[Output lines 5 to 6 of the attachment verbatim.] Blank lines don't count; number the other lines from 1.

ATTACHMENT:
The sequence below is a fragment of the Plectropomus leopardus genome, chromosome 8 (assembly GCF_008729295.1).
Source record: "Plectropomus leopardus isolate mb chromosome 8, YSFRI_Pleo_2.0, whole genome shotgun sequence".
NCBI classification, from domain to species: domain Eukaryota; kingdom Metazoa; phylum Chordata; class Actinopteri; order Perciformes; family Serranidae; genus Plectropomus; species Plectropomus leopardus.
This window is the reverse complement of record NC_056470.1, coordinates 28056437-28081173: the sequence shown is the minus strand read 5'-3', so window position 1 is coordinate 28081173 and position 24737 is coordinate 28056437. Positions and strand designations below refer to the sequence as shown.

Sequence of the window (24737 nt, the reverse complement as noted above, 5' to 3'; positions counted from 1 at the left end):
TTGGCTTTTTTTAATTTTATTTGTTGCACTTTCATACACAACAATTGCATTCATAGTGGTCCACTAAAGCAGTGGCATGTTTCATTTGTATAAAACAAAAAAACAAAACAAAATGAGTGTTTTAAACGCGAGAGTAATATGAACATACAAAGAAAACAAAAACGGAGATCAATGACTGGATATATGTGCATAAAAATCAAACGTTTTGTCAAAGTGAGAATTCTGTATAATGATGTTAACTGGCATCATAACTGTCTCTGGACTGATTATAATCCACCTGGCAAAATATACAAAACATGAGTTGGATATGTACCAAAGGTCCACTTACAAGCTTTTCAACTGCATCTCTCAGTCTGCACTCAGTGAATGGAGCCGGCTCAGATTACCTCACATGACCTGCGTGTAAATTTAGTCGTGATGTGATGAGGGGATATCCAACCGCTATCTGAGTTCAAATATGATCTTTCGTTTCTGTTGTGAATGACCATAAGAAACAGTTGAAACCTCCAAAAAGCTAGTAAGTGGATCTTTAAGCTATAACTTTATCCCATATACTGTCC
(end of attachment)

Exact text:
Sequence of the window (24737 nt, the reverse complement as noted above, 5' to 3'; positions counted from 1 at the left end):
TTGGCTTTTTTTAATTTTATTTGTTGCACTTTCATACACAACAATTGCATTCATAGTGGTCCACTAAAGCAGTGGCATGTTTCATTTGTATAAAACAAAAAAACAAAACAAAATGAGTGTTTTAAACGCGAGAGTAATATGAACATACAAAGAAAACAAAAACGGAGATCAATGACTGGATATATGTGCATAAAAATCAAACGTTTTGTCAAAGTGAGAATTCTGTATAATGATGTTAACTGGCATCATAACTGTCTCTGGACTGATTATAATCCACCTGGCAAAATATACAAAACATGAGTTGGATATGTACCAAAGGTCCACTTACAAGCTTTTCAACTGCATCTCTCAGTCTGCACTCAGTGAATGGAGCCGGCTCAGATTACCTCACATGACCTGCGTGTAAATTTAGTCGTGATGTGATGAGGGGATATCCAACCGCTATCTGAGTTCAAATATGATCTTTCGTTTCTGTTGTGAATGACCATAAGAAACAGTTGAAACCTCCAAAAAGCTAGTAAGTGGATCTTTAAGCTATAACTTTATCCCATATACTGTCC